As always with sudden adrenaline rushes, I don't really remember what I said shouted in his general direction but I strode off down the track at the same time ready to take on every hound with my bare hands before it got past me. Fortunately the main pack was crossing the track further down, but one hound was right on the fox's scent and followed in its wake 30 seconds later only to be faced by a mental version of me, screaming and waving my arms at it. It ran off in a different direction.

I continued shouting and gesticulating wildly at the huntsman while fending off a confrontation-hating Dawn as she tried to calm me down and he quickly left the scene without another word, presumably before I could locate a weapon. I managed to inform his firmly-turned back that I'd had enough of being polite and I'd be closing and locking the gates whenever I know they're out from now on.

Then, in something of a surprise move, Dawn left too.
She wandered straight ahead in to the trees without saying a thing and vanished for 20 minutes. She didn't even look back. It was like a preamble to a bad psychological thriller.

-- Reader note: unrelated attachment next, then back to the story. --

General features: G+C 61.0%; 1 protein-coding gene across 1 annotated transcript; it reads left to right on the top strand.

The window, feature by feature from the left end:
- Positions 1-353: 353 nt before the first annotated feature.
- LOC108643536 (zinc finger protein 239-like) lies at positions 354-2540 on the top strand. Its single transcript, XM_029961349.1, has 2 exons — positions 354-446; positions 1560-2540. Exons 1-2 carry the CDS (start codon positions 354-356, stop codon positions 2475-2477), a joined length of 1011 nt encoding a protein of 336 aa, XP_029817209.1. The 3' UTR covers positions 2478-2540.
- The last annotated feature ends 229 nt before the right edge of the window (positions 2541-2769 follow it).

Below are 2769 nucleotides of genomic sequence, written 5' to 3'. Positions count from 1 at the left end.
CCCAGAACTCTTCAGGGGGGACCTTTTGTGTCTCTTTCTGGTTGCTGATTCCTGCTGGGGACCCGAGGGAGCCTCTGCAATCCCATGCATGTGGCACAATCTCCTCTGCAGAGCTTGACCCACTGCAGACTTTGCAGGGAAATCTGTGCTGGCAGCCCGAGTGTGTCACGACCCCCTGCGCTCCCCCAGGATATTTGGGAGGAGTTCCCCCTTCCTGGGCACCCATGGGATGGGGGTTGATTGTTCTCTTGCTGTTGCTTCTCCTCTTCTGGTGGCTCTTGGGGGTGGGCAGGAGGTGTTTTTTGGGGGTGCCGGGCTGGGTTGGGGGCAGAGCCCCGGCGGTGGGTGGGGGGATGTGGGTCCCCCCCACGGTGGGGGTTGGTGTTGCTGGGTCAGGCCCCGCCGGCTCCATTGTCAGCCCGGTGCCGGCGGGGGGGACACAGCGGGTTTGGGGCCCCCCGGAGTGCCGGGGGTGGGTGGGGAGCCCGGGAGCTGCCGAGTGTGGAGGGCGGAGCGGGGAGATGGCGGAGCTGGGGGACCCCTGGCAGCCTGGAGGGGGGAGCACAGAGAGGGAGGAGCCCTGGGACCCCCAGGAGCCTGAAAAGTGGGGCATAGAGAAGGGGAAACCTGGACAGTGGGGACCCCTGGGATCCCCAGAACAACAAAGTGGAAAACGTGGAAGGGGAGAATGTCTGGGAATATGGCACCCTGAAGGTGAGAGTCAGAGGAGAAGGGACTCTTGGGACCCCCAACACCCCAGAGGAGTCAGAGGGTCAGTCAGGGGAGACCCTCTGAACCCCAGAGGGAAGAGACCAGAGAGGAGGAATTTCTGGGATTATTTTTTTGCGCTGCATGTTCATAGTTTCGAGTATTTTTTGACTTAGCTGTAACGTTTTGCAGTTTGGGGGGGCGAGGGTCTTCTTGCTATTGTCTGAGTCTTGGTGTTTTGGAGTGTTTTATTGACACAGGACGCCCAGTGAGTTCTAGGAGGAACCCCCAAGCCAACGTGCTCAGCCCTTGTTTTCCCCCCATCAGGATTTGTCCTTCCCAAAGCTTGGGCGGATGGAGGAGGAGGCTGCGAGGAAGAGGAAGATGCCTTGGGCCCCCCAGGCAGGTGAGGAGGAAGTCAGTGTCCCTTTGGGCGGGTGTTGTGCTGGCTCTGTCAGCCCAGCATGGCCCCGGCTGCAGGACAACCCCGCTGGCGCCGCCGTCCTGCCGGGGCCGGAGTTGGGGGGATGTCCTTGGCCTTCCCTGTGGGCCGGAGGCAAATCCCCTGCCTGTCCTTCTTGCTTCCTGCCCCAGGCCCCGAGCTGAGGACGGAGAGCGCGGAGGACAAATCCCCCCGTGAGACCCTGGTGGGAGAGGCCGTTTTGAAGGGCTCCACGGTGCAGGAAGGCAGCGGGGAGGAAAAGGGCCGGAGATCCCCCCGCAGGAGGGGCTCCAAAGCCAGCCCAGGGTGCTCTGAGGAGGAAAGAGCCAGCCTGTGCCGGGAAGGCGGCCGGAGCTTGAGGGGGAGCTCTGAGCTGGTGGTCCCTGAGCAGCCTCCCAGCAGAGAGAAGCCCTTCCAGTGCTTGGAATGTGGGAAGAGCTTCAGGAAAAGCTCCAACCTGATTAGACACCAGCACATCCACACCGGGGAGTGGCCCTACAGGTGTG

It turned out that whereas my lovely wife was in full agreement with the sentiment of my message, the range of words I chose to use from my otherwise pretty extensive vocabulary was somewhat limited and, often, too 'specialist'. And loud. The delivery was perhaps a little off too. She wasn't terribly pleased with me for that, but that wasn't why she wandered off - she wanted to give me time to settle down while she looked for fox remains in order to justify blasting a blunderbuss at the hunt next time it passed through.
She didn't find any, but she did hear suspicious human noises coming from the undergrowth a short distance away... so we went to investigate.

The noises were at the end of the quad bike tracks in the grass, off the path in a secluded part of the woods behind thick rows of rhododendron. Voices, chopping, snapping branches... manual labour sounds. But there was no way to find out what was going on without being totally obvious about it and putting ourselves at potential risk. Anecdotal accounts that I've heard over the years from people who actually know these things suggest that hunt participants can be just as... er... defensive and unpredictable as their saboteur counterparts.
Then, as luck would have it, we heard the quad bike engines start up so we did what any fully-grown adults would do and ran away to hide in the trees with our hoods up as they drove on by.

Pictured from inside the enclosure looking out, the
only pathway to and from the den was crudely hidden
from view with pulled-over foliage